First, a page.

Curious About $1 Presidential Coins That Nobody Wants

By David Wade, WBZ-TV

BOSTON (CBS) – At a time when our federal government is hemorrhaging money, what if we told you there’s a federal program that almost everyone says is a waste, yet it continues to churn out a product that sits in storage.

Roger from Peterborough, New Hampshire Declared his Curiosity to WBZ-TV:

“Why doesn’t the news report the proliferation of new $1 coins that no one wants?”

Well, here you go, Roger.

He’s talking about the $1 Presidential Coin Program.

The idea is to honor presidents, four of them per year, by issuing dollar coins with their pictures on them.

They use the coins in MBTA ticket machines for change, but people we talked to don’t like them.

One rider says, “I don’t really use them and I try to get rid of them as soon as I get them.”

WBZ-TV’s David Wade reports

And that’s the costly problem.

Not many people want the coins.

The result is that the coins have been piling up since the government started minting them four years ago.

There are now about 1.3 billion of the coins sitting in Federal Reserve banks – just sitting.

So far, storage costs have been nearly a million and a half dollars.

Since they keep making more coins, the Fed is almost out of room and wants to spend $650,000 to build a new place to store them in Texas.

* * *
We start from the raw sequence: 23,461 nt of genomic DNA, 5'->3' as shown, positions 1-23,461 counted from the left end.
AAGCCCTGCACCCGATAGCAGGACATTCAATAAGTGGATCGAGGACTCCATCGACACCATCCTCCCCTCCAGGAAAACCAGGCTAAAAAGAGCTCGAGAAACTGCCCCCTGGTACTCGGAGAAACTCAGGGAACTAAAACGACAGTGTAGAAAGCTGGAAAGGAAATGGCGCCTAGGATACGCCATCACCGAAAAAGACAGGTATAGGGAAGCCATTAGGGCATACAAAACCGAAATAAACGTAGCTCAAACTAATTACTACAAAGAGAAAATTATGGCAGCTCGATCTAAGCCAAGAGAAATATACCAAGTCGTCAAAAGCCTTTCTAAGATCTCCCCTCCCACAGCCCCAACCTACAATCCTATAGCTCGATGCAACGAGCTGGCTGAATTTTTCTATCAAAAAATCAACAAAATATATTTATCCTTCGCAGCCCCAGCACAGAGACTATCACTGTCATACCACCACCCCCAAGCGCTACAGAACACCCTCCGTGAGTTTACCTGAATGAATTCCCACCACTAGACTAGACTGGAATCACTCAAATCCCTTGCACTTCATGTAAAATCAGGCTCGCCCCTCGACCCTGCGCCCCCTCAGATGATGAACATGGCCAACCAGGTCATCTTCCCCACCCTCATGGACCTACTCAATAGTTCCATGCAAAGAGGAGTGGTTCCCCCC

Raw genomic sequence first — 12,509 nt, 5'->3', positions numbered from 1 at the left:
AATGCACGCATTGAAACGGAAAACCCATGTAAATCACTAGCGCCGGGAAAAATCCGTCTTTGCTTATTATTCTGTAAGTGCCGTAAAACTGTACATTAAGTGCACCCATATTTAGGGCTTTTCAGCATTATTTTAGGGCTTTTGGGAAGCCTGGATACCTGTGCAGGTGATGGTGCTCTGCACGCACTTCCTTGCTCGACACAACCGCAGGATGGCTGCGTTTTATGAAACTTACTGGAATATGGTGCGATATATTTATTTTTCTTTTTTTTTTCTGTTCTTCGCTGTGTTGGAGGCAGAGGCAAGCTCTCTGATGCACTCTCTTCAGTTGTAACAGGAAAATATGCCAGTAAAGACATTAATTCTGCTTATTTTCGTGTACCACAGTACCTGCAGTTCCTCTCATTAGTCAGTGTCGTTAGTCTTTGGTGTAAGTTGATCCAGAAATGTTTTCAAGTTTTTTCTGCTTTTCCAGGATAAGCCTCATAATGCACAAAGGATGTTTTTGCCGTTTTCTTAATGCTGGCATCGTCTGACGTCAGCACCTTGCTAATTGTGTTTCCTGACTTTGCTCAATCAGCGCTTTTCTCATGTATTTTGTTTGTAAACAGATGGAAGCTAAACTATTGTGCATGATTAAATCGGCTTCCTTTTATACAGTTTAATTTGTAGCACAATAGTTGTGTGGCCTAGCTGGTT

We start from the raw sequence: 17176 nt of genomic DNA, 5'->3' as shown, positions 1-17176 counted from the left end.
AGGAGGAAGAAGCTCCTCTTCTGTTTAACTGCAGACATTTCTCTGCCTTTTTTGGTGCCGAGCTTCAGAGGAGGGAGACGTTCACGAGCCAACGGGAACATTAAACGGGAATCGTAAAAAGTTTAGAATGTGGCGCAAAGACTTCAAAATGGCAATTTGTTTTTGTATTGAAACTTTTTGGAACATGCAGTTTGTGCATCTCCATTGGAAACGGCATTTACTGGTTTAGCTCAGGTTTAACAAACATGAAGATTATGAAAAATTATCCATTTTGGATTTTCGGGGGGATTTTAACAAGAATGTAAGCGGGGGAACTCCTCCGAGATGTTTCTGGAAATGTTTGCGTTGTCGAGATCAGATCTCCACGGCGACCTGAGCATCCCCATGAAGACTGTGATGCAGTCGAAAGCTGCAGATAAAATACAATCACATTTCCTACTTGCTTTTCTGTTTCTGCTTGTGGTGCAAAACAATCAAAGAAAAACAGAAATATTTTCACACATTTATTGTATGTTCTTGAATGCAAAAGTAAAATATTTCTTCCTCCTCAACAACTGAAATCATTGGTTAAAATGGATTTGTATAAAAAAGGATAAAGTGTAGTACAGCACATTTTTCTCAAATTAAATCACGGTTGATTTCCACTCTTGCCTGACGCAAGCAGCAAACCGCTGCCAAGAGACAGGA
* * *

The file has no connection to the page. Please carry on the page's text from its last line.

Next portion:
It’ll cost $3 million just to move the coins to that facility.

The answer seems easy.

If people don’t want them, just stop making them.

But nothing is easy in Washington.

The U.S. Mint has to continue producing the Presidential coins because the law says it does.

Congress passed the Presidential Coin Act back in 2005 and only Congress can change the law.

“It’s a terrific waste of money, the way they’re doing it,” says Charles Southwick from C & J Coins in Woburn.

“The Presidential coins are very unpopular,” he says.

Southwick says that’s too bad.

Taxpayers would save money if we used dollar coins because they last for years and years, while paper bills don’t.

“If they stopped issuing paper dollars the plan would work fine,” says Southwick.

But since it doesn’t look like that’s going to happen, the costs keep rising to store the coins that nobody wants.

There are several bills before Congress that would change the law and cut back on the Presidential coin program, but so far, no dice.

One of those bills is sponsored by our own Senators Kerry and Brown.

Some people say they’re trying to protect the Mass. company that makes the paper used for U.S. currency.

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